Queen listed ten fundamental elements of a mystery: (1) Plot, (2) Suspense, (3) Surprise Solution, (4) Analysis of Solution, (5) Style, (6) Characters, (7) Setting, (8) Method of Murder, (9) Clues, (10) Fairness to the Reader. Each of these elements are graded. “My first element, for example, is Plot,” Queen explained. “How good is the plot compared with 10 percent as perfection? Put down your figure—5 per cent, 6 per cent, whatever you judge Plot is worth.” Repeating the same for all ten elements, Queen then added the totals. “A book which totals 50 per cent or less is poor . . . 70 percent means quite good. 80 percent connotes excellent, and 90 percent or over classic.” Queen admits that this system, and particularly his elements, “applies only to mystery fiction of the ratiocinative type.” Finally, he applied the system to six works. S.S. Van Dine’s The Greene Murder Case, for example, scored 79% (“Just short of excellent. Strong in suspense, analysis, fairness to reader. The best of Mr. Van Dine’s books.”) The highest score went to Poe’s “Murders in the Rue Morgue” at 86%.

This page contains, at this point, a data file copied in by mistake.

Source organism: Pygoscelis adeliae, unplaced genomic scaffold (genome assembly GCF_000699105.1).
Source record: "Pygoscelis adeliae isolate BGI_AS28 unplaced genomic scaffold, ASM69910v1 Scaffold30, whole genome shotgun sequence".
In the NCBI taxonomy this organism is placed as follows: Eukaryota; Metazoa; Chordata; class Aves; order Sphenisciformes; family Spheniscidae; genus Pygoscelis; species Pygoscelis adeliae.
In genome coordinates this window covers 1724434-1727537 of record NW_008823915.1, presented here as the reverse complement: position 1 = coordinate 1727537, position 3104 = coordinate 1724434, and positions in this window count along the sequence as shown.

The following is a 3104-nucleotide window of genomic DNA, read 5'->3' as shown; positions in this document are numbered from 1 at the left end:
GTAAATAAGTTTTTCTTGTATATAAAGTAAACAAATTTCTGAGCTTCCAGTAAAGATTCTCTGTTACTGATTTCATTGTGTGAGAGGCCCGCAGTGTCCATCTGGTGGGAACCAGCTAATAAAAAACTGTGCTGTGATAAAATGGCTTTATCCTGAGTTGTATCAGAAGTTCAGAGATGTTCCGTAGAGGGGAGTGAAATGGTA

Copyright © 2022 Steve Steinbock